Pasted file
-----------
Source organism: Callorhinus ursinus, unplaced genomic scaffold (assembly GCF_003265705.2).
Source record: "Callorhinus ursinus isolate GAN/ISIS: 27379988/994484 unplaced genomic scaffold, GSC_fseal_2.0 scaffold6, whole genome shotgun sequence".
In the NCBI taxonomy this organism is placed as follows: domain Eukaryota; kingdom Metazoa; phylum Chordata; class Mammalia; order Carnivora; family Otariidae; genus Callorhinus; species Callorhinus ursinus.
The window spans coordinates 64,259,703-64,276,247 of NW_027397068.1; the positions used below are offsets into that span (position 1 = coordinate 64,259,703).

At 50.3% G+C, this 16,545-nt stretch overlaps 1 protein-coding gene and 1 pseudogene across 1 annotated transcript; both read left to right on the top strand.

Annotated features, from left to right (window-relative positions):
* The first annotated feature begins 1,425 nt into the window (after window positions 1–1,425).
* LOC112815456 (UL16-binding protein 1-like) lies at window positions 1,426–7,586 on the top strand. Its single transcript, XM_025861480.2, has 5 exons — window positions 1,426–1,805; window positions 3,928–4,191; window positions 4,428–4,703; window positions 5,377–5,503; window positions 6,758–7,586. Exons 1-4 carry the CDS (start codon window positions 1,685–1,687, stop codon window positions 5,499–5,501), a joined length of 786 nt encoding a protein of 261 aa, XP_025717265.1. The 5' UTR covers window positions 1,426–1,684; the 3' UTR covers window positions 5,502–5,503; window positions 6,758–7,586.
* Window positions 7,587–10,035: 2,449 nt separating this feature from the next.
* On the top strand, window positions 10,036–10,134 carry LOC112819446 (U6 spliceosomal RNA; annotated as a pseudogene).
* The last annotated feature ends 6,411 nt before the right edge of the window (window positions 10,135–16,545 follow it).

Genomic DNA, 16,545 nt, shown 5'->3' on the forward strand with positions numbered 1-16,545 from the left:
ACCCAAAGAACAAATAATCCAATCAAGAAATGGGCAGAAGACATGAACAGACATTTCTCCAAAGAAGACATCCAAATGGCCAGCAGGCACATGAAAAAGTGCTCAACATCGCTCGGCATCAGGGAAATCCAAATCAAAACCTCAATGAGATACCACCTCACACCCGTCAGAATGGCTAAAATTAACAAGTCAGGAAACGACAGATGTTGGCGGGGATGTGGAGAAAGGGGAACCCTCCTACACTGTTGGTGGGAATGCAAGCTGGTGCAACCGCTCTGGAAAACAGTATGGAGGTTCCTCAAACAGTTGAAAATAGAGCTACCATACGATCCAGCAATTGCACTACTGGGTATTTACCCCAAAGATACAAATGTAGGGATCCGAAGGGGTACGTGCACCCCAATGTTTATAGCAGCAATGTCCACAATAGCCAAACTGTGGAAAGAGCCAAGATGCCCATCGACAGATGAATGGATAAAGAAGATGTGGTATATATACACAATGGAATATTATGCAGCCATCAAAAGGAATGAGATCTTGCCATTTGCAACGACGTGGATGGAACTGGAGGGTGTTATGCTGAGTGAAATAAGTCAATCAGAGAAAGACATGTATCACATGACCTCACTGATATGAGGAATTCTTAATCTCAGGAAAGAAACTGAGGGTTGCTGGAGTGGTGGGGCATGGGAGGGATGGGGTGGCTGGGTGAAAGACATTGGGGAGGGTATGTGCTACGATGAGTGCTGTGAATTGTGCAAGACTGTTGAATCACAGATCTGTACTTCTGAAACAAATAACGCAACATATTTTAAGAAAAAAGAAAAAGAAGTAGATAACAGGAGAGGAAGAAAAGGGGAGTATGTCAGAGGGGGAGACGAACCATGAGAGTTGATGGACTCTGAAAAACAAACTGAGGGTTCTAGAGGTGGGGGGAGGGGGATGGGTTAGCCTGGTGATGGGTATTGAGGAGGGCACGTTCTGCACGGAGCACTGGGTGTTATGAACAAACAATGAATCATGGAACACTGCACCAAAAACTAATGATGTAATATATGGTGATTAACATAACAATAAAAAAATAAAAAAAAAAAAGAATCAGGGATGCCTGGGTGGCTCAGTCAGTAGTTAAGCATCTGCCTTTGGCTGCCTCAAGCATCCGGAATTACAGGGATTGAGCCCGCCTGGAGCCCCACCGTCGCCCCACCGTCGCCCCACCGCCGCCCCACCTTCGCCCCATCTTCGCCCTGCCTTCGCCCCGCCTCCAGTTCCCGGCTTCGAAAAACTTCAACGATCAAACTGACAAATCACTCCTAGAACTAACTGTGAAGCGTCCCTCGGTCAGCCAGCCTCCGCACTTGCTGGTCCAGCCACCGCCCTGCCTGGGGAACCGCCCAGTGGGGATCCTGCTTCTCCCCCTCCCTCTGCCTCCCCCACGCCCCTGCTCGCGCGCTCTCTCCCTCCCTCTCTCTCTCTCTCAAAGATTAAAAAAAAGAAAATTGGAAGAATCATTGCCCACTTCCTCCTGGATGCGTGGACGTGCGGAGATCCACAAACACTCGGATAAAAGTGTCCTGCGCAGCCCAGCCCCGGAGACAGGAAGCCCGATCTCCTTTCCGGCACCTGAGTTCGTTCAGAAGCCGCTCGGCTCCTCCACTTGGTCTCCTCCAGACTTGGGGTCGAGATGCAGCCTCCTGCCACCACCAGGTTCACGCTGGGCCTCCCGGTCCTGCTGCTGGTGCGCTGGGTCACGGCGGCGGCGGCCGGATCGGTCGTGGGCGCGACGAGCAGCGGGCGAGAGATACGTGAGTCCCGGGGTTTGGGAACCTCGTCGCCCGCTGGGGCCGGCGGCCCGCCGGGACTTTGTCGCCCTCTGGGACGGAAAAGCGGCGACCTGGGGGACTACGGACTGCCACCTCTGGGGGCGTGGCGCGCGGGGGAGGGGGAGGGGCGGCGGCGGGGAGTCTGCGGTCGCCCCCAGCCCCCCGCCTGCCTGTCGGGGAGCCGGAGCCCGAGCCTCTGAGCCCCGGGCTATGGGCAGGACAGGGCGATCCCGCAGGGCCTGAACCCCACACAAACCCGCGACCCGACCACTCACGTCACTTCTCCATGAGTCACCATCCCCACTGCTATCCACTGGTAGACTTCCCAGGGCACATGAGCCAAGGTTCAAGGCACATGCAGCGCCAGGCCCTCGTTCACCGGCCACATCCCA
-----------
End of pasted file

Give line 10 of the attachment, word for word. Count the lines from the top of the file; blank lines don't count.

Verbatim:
* On the top strand, window positions 10,036–10,134 carry LOC112819446 (U6 spliceosomal RNA; annotated as a pseudogene).